The Man Who Killed Don Quixote
Thirty years in the making, Terry Gilliam's madcap epic finally makes its way to cinemas — and it's a loony ride.
April 11, 2019
Has there ever been a filmmaker more suited to a story than Terry Gilliam and Don Quixote? In trying to get his adaptation of Miguel de Cervantes' 16th-century novel off the ground for three decades, the Monty Python alum shares many a trait with the literary hero — they're both dreamers driven to persevere, and to see the world as they choose, regardless of the factors stacked against them. Given that Gilliam's The Man Who Killed Don Quixote has been in and out of production since 1989, the odds were rarely in the film's favour. Given that he turned a past failed shoot into making-of documentary Lost in La Mancha, it seemed like this movie would never come to fruition. But Gilliam kept toiling as funding came and went, and cast members too. Everyone from Johnny Depp, Ewan McGregor and Jack O'Connell to Jean Rochefort, Robert Duvall, Michael Palin and John Hurt have been attached to the project at various points.
Starring Adam Driver and Jonathan Pryce, The Man Who Killed Don Quixote now definitely exists, as if Gilliam willed it into being with the sheer force of his undying dedication. If you still feel like you need to see the film with your own two eyes to believe that it has finally been unleashed onto the world, that's perfectly understandable. Awaiting in this comic adventure is an obvious passion project — the clear product of a single-minded talent with a specific vision, boundless enthusiasm and the willingness to devote a big chunk of his life to a particular cause. It's also gleefully anarchic, a missive on both making and being transformed by movies, and a romantic ode to the unflinching combination of fantasy and fortitude.
A straightforward version of the tale, this isn't. Instead, Gilliam steeps his filmmaker protagonist, Toby Grisoni (Driver), in several layers of Don Quixote connections. (If you're wondering how much humour the writer-director brings to the movie, he co-wrote the screenplay with his Fear and Loathing in Las Vegas scribe Tony Grisoni, who, yes, has an immensely similar name to The Man Who Killed Don Quixote's main character.) In Spain shooting a Quixote-themed commercial and sleeping with his boss' (Stellan Skarsgård) wife (Olga Kurylenko), Toby is reminded of his last visit to La Mancha, when he made a black-and-white version of the classic story for his student film. Alas, journeying down memory lane, and reuniting with shoemaker-turned-leading man Javier (Pryce), has repercussions. As Toby discovers, Javier has spent the past decade or so thinking that he really is the chivalrous knight. Spying the director's familiar face doesn't snap him out of it; rather, he believes that Toby is his squire and sidekick Sancho Panza.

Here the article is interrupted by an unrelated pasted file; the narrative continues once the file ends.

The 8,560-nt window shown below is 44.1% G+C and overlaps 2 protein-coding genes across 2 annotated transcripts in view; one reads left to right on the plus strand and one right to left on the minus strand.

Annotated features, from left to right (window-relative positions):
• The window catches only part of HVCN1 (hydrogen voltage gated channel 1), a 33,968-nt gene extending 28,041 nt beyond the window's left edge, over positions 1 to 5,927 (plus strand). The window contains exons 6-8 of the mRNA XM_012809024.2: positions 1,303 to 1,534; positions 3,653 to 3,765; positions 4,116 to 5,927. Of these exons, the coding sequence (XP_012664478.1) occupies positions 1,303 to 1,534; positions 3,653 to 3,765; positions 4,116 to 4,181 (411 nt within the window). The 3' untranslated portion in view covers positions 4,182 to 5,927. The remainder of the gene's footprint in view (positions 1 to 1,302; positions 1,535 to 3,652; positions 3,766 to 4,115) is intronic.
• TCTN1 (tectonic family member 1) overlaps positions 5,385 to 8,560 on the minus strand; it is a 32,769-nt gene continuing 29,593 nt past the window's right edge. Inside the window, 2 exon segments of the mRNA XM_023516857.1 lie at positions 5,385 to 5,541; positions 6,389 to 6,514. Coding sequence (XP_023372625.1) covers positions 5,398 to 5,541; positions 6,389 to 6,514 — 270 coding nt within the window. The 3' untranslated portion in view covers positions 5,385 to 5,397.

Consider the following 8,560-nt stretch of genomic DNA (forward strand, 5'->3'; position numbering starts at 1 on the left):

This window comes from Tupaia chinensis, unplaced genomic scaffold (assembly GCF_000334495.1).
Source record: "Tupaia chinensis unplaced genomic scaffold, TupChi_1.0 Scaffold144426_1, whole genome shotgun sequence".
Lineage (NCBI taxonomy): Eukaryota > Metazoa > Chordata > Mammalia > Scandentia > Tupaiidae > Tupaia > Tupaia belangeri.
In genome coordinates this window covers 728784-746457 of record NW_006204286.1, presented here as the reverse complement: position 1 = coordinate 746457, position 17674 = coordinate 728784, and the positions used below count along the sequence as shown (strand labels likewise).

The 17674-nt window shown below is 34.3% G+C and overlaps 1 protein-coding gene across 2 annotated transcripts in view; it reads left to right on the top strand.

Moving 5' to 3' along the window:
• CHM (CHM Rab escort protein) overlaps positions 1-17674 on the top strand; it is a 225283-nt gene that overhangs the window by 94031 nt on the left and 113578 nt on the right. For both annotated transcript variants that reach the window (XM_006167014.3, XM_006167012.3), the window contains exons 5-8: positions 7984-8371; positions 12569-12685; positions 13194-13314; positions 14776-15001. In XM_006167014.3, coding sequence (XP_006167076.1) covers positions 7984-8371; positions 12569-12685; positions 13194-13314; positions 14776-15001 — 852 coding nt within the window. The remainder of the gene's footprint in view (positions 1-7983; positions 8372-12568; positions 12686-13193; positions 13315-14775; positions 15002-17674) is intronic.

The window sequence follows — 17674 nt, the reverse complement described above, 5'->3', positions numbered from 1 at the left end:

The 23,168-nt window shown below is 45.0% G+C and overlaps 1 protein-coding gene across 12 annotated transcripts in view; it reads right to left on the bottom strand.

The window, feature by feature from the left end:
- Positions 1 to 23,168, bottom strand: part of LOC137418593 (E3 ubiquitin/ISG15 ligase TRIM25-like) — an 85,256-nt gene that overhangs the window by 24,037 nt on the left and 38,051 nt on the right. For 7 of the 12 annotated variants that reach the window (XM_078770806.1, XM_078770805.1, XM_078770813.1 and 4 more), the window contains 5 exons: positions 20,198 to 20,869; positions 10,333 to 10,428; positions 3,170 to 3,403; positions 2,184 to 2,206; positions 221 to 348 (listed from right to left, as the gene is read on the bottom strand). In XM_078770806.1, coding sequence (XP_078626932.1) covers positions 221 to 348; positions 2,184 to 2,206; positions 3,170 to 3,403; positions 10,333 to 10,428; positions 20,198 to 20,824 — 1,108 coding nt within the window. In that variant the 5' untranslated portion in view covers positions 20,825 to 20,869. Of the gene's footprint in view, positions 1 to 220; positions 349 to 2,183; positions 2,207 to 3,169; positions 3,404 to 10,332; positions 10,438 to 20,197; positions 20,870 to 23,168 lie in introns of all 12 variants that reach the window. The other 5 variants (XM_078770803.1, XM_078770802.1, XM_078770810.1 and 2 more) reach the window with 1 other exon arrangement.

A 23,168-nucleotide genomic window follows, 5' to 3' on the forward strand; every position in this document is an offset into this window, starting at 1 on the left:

When Pryce's Javier bellows "you think you can hide from me?" while immersing Toby in his fanciful quest, it doubles as The Man Who Killed Don Quixote's statement of intent. This flick spent so many years eluding audiences, and now it's determined not only to exist, but to go forth and prosper on its own terms. Go forth, Gilliam does — with the feverish inventiveness that made his early greats such as Brazil and The Adventures of Baron Munchausen such delights, and with a sense of spectacle and occasion to go with it. But there's no mistaking that the filmmaker has much in common with the movie's cynical on-screen filmmaker, too. He knows the reality of his chosen business, and how difficult and convoluted it can be. He also knows what's at stake when you don't follow your dreams.
Perhaps that's why The Man Who Killed Don Quixote is so joyous, even when it's ambling about and feeling more than a little shambolic in sections. The film is the product of a guiding hand who's pursuing his passion, is aware of the costs and challenges, and knows that anything worth having is worth working and fighting for. More than that, he's decided that the fruits of his sacrifice and labour are worth sharing as well. As a result, every frame, whether rollicking across dusty plains or literally tilting at windmills, is infused with a can-do, must-do, never-say-die attitude. And while they mightn't have been the director's original choices, Driver and Pryce's intensely committed performances possess the same spirit. After spending so long lost in La Mancha, Gilliam has found his way out, and he's in great company. The twist: even when this loony labour of love proves unsurprisingly indulgent, audiences will still want to get lost in the madcap epic along with him.
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